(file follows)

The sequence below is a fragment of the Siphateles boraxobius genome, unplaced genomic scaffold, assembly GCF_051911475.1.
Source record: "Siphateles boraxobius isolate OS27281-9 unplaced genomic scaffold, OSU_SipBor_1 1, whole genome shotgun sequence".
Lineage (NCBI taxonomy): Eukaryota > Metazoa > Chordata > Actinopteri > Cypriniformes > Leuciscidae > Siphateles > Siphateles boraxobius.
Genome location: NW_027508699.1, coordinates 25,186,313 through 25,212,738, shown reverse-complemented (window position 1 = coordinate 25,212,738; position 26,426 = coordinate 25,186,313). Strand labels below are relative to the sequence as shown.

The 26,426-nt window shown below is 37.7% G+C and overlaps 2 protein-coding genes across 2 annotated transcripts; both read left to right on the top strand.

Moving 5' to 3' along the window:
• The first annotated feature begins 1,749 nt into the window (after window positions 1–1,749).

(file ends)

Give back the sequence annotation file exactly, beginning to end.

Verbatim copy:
The sequence below is a fragment of the Siphateles boraxobius genome, unplaced genomic scaffold, assembly GCF_051911475.1.
Source record: "Siphateles boraxobius isolate OS27281-9 unplaced genomic scaffold, OSU_SipBor_1 1, whole genome shotgun sequence".
Lineage (NCBI taxonomy): Eukaryota > Metazoa > Chordata > Actinopteri > Cypriniformes > Leuciscidae > Siphateles > Siphateles boraxobius.
Genome location: NW_027508699.1, coordinates 25,186,313 through 25,212,738, shown reverse-complemented (window position 1 = coordinate 25,212,738; position 26,426 = coordinate 25,186,313). Strand labels below are relative to the sequence as shown.

The 26,426-nt window shown below is 37.7% G+C and overlaps 2 protein-coding genes across 2 annotated transcripts; both read left to right on the top strand.

Moving 5' to 3' along the window:
• The first annotated feature begins 1,749 nt into the window (after window positions 1–1,749).